3:37 p.m. China will invite more spectators to attend the Winter Olympics as the COVID-19 situation is under control within the "closed-loop" bubble, which separates all event personnel from the public, an official from the Beijing organizers say. China did not sell tickets to the public amid concerns over the spread of the coronavirus but selected a number of spectators from targeted groups of people who are required to undertake strict COVID-19 prevention measures.

2:20 p.m. Australia's COVID-19 hospital cases and people admitted to intensive care continue to trend lower as authorities urge people to get their vaccine boosters. The state of New South Wales has just over 2,000 people with COVID in hospitals, the lowest tally in three weeks. The country reported more than 28,000 new cases on Tuesday, up around 5,000 from a day earlier but well below the omicron-driven pandemic peak of 150,000 last month.

1:00 p.m. The COVID-19 pandemic will not end with the omicron variant and New Zealand will have to prepare for others, Prime Minister Jacinda Ardern says in her first parliamentary speech for 2022. Ardern's warning came as hundreds of protesters gathered outside the parliament building, demanding an end to coronavirus restrictions and vaccine mandates. "Advice from experts is that omicron will not be the last variant we will face this year," she said.

People wearing face masks queue at a makeshift nucleic acid testing center for COVID-19 at the Central district in Hong Kong on Feb. 8.   © Reuters

12:10 p.m. Hong Kong leader Carrie Lam says the city will stick to a "dynamic zero-COVID" strategy to contain the virus as authorities face their biggest test yet to control a record number of infections. "We should contain the spread of the virus as much and as fast as possible," she said at a weekly news briefing. "We need your support, we need your cooperation. You only need to stay at home." Lam will announce further COVID restrictions later in the day.

11:50 a.m. South Korea reports 36,719 new cases, up from 35,286 a day earlier. While the daily caseload topped the 30,000 mark for the fourth straight day, the number of seriously ill patients dropped by two to 268.

9:00 a.m. Japan's household spending fell 0.2% in December from a year earlier, an annual drop for the fifth straight month, government data shows, as consumer demand struggled to recover before a resurgence in coronavirus infections. In separate data, real wages posted their biggest monthly fall in 19 months in December as global inflationary pressures and a rise in part-time workers hurt households' purchasing power.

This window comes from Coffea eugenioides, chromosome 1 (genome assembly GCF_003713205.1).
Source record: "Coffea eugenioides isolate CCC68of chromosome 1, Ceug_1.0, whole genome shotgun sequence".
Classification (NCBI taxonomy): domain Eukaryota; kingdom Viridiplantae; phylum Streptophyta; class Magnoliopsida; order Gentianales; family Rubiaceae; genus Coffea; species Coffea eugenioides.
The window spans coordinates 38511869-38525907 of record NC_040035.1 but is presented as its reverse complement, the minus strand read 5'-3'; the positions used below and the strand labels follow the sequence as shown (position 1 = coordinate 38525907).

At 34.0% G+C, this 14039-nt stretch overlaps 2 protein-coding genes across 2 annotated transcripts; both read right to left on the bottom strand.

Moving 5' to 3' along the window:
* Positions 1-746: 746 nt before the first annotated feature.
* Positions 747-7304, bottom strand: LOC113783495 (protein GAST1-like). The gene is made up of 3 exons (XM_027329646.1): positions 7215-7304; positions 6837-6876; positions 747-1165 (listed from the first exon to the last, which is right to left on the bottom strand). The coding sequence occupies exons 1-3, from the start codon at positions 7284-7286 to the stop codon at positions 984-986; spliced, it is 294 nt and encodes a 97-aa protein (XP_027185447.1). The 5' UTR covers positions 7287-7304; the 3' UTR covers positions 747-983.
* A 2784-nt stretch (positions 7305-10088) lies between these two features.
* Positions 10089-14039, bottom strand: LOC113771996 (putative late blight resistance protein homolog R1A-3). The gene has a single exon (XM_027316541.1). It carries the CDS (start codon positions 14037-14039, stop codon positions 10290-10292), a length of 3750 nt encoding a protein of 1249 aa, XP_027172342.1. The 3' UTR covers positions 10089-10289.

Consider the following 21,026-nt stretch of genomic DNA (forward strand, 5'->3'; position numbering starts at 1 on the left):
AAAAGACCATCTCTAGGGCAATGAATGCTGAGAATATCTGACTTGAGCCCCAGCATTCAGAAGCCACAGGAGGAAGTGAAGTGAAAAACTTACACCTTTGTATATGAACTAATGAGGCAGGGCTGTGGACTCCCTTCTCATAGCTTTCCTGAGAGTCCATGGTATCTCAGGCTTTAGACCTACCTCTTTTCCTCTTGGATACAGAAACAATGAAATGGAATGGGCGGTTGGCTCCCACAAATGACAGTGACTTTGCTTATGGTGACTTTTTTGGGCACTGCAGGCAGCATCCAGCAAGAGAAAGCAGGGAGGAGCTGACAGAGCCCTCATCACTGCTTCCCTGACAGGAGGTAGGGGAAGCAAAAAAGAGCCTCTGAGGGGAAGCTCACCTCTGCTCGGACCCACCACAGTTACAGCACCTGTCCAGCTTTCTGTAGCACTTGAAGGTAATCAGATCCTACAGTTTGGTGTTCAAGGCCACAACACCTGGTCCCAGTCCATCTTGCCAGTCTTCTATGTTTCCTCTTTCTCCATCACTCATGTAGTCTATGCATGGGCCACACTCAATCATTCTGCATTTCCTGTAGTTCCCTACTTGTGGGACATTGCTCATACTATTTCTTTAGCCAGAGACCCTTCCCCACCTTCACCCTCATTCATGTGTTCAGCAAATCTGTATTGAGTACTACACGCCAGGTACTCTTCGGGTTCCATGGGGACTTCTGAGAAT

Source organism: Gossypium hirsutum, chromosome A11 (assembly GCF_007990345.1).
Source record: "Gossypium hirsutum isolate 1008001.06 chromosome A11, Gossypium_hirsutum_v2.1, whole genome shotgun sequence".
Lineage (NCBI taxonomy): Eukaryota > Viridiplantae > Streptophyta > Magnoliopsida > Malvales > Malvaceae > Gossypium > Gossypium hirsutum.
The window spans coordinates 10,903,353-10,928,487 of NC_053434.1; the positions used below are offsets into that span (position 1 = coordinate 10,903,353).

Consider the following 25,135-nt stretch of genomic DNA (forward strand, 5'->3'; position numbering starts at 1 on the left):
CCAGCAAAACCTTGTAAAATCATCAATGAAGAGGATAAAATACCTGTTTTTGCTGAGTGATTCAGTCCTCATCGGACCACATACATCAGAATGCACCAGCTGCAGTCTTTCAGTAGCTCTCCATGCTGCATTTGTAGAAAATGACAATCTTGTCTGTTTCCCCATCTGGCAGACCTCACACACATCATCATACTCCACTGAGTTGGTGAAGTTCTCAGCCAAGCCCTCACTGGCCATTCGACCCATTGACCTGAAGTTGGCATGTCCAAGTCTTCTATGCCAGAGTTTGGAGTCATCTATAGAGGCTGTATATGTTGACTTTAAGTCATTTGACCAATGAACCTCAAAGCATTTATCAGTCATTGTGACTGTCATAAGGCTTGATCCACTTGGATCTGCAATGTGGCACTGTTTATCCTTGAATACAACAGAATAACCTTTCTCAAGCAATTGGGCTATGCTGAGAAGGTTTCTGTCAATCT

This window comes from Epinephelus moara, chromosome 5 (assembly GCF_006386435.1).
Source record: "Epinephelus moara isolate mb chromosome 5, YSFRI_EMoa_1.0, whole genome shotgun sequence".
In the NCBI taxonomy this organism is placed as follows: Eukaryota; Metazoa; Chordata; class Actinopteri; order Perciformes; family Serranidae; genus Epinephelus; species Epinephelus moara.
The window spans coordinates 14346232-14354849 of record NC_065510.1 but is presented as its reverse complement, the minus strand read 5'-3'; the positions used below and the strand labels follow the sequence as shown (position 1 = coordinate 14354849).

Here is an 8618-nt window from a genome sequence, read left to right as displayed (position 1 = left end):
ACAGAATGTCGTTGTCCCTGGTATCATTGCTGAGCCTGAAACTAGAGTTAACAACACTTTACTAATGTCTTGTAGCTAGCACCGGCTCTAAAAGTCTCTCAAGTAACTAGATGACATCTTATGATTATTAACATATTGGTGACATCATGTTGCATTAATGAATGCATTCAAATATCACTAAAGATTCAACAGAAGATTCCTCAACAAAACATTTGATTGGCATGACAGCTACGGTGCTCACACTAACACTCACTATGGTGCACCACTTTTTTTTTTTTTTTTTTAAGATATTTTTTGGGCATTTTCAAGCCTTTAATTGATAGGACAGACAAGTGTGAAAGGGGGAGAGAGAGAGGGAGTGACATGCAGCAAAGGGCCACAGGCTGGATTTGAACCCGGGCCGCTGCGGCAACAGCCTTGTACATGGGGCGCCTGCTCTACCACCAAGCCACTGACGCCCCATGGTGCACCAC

4:39 a.m. The U.S. Centers for Disease Control and Prevention advises against traveling to Japan, Cuba and several other countries in updated recommendations.

They are now among the 130-plus destinations with a "Level 4: Very High" level of COVID-19 -- the worst on the CDC's scale. Also raised to Level 4 with Japan and Cuba are Armenia, Congo, Libya and Oman.

"Avoid travel to these destinations," the CDC says of Level 4 countries. "If you must travel to these destinations, make sure you are fully vaccinated before travel."

Israel, including the West Bank and Gaza, was already at Level 4. But the language for the West Bank and Gaza has now been tightened to recommend that those who do go also be up to date with booster shots, for example -- vaccination advice that also applies to Japan and the other countries newly raised to Level 4.

Travelers push their luggage past baggage claim inside the United Airlines terminal at Los Angeles International Airport.   © Reuters

Monday, Feb. 7

11:30 p.m. Nigeria has received 2 million doses of Johnson & Johnson's COVID-19 vaccine from Finland, Greece and Slovenia, with more EU donations set to arrive in the coming weeks, reports Reuters, citing government officials.

5:41 p.m. Hong Kong logs a record 614 COVID infections and 600 preliminary positive cases, as health experts warn the worst is yet to come due partly to a low vaccination rate among the elderly. The government has been pursuing a "dynamic zero-COVID" strategy -- accepting that infections will happen but then moving quickly to stamp them out -- as it attempts to boost vaccination rates. The health minister told a local radio station that the situation had become extremely severe and the numbers were expected to surge after last week's Lunar New Year social celebrations. Authorities are likely to announce further tightening of restrictions including allowing only vaccinated people to visit certain venues.